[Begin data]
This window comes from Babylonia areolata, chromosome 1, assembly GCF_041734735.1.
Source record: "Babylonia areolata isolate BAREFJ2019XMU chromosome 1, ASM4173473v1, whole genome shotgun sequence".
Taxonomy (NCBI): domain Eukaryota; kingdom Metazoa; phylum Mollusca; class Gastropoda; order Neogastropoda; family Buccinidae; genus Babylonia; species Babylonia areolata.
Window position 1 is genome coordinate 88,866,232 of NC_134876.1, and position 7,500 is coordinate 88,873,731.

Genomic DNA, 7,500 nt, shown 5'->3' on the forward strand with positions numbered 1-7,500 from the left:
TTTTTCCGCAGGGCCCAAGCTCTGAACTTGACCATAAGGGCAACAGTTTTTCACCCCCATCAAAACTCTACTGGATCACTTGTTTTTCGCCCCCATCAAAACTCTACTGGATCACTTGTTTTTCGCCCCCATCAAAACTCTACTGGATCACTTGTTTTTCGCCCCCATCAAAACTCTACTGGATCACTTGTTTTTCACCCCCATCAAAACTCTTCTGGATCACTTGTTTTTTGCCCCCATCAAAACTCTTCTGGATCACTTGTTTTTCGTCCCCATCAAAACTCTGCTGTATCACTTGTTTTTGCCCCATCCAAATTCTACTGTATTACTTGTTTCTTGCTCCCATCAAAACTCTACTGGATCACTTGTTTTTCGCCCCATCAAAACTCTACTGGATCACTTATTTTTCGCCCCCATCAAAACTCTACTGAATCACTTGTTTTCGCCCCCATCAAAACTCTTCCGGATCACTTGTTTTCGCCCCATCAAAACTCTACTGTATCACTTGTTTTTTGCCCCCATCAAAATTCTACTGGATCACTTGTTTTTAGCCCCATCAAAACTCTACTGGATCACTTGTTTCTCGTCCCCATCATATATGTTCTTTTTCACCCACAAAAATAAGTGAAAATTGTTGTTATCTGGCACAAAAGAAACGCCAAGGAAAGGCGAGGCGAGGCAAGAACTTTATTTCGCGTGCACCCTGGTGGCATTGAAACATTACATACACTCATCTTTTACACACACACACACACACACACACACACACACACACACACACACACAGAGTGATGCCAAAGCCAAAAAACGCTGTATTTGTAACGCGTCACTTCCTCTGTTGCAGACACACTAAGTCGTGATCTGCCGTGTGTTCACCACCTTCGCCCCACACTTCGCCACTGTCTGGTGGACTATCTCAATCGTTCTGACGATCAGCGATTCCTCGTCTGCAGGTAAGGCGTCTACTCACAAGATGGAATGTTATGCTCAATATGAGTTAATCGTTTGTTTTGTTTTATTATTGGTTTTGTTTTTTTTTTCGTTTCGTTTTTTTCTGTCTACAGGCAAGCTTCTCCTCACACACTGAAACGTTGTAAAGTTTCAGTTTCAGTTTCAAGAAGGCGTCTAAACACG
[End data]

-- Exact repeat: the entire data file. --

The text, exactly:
This window comes from Babylonia areolata, chromosome 1, assembly GCF_041734735.1.
Source record: "Babylonia areolata isolate BAREFJ2019XMU chromosome 1, ASM4173473v1, whole genome shotgun sequence".
Taxonomy (NCBI): domain Eukaryota; kingdom Metazoa; phylum Mollusca; class Gastropoda; order Neogastropoda; family Buccinidae; genus Babylonia; species Babylonia areolata.
Window position 1 is genome coordinate 88,866,232 of NC_134876.1, and position 7,500 is coordinate 88,873,731.

Genomic DNA, 7,500 nt, shown 5'->3' on the forward strand with positions numbered 1-7,500 from the left:
TTTTTCCGCAGGGCCCAAGCTCTGAACTTGACCATAAGGGCAACAGTTTTTCACCCCCATCAAAACTCTACTGGATCACTTGTTTTTCGCCCCCATCAAAACTCTACTGGATCACTTGTTTTTCGCCCCCATCAAAACTCTACTGGATCACTTGTTTTTCGCCCCCATCAAAACTCTACTGGATCACTTGTTTTTCACCCCCATCAAAACTCTTCTGGATCACTTGTTTTTTGCCCCCATCAAAACTCTTCTGGATCACTTGTTTTTCGTCCCCATCAAAACTCTGCTGTATCACTTGTTTTTGCCCCATCCAAATTCTACTGTATTACTTGTTTCTTGCTCCCATCAAAACTCTACTGGATCACTTGTTTTTCGCCCCATCAAAACTCTACTGGATCACTTATTTTTCGCCCCCATCAAAACTCTACTGAATCACTTGTTTTCGCCCCCATCAAAACTCTTCCGGATCACTTGTTTTCGCCCCATCAAAACTCTACTGTATCACTTGTTTTTTGCCCCCATCAAAATTCTACTGGATCACTTGTTTTTAGCCCCATCAAAACTCTACTGGATCACTTGTTTCTCGTCCCCATCATATATGTTCTTTTTCACCCACAAAAATAAGTGAAAATTGTTGTTATCTGGCACAAAAGAAACGCCAAGGAAAGGCGAGGCGAGGCAAGAACTTTATTTCGCGTGCACCCTGGTGGCATTGAAACATTACATACACTCATCTTTTACACACACACACACACACACACACACACACACACACACACACACACAGAGTGATGCCAAAGCCAAAAAACGCTGTATTTGTAACGCGTCACTTCCTCTGTTGCAGACACACTAAGTCGTGATCTGCCGTGTGTTCACCACCTTCGCCCCACACTTCGCCACTGTCTGGTGGACTATCTCAATCGTTCTGACGATCAGCGATTCCTCGTCTGCAGGTAAGGCGTCTACTCACAAGATGGAATGTTATGCTCAATATGAGTTAATCGTTTGTTTTGTTTTATTATTGGTTTTGTTTTTTTTTTCGTTTCGTTTTTTTCTGTCTACAGGCAAGCTTCTCCTCACACACTGAAACGTTGTAAAGTTTCAGTTTCAGTTTCAAGAAGGCGTCTAAACACG